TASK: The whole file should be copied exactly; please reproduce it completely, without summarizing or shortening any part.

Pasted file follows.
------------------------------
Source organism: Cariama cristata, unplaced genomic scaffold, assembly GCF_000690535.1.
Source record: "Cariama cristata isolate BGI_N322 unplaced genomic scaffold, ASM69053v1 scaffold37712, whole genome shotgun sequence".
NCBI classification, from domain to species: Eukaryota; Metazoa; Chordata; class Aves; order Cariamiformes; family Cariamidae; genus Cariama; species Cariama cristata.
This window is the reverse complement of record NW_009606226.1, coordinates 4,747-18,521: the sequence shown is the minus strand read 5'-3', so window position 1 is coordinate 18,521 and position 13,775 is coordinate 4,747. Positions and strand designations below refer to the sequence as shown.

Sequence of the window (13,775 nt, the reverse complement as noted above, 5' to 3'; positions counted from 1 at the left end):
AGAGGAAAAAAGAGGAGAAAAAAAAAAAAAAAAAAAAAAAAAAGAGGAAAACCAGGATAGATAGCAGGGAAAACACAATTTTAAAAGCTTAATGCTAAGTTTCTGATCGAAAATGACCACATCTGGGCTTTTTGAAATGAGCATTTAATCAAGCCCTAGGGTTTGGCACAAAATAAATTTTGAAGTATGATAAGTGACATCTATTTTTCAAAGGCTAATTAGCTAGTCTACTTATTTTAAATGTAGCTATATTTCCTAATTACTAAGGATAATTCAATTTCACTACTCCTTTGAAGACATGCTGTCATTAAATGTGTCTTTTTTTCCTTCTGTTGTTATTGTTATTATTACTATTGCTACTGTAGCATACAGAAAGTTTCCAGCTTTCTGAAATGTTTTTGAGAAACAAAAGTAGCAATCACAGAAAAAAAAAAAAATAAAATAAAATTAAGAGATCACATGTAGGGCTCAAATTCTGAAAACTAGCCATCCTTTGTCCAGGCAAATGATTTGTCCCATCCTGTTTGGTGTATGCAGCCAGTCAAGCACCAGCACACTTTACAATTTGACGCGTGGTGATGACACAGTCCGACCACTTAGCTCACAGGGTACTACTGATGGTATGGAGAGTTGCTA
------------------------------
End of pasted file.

Source organism: Cariama cristata, unplaced genomic scaffold, assembly GCF_000690535.1.
Source record: "Cariama cristata isolate BGI_N322 unplaced genomic scaffold, ASM69053v1 scaffold37712, whole genome shotgun sequence".
NCBI classification, from domain to species: Eukaryota; Metazoa; Chordata; class Aves; order Cariamiformes; family Cariamidae; genus Cariama; species Cariama cristata.
This window is the reverse complement of record NW_009606226.1, coordinates 4,747-18,521: the sequence shown is the minus strand read 5'-3', so window position 1 is coordinate 18,521 and position 13,775 is coordinate 4,747. Positions and strand designations below refer to the sequence as shown.

Sequence of the window (13,775 nt, the reverse complement as noted above, 5' to 3'; positions counted from 1 at the left end):
AGAGGAAAAAAGAGGAGAAAAAAAAAAAAAAAAAAAAAAAAAAGAGGAAAACCAGGATAGATAGCAGGGAAAACACAATTTTAAAAGCTTAATGCTAAGTTTCTGATCGAAAATGACCACATCTGGGCTTTTTGAAATGAGCATTTAATCAAGCCCTAGGGTTTGGCACAAAATAAATTTTGAAGTATGATAAGTGACATCTATTTTTCAAAGGCTAATTAGCTAGTCTACTTATTTTAAATGTAGCTATATTTCCTAATTACTAAGGATAATTCAATTTCACTACTCCTTTGAAGACATGCTGTCATTAAATGTGTCTTTTTTTCCTTCTGTTGTTATTGTTATTATTACTATTGCTACTGTAGCATACAGAAAGTTTCCAGCTTTCTGAAATGTTTTTGAGAAACAAAAGTAGCAATCACAGAAAAAAAAAAAAATAAAATAAAATTAAGAGATCACATGTAGGGCTCAAATTCTGAAAACTAGCCATCCTTTGTCCAGGCAAATGATTTGTCCCATCCTGTTTGGTGTATGCAGCCAGTCAAGCACCAGCACACTTTACAATTTGACGCGTGGTGATGACACAGTCCGACCACTTAGCTCACAGGGTACTACTGATGGTATGGAGAGTTGCTA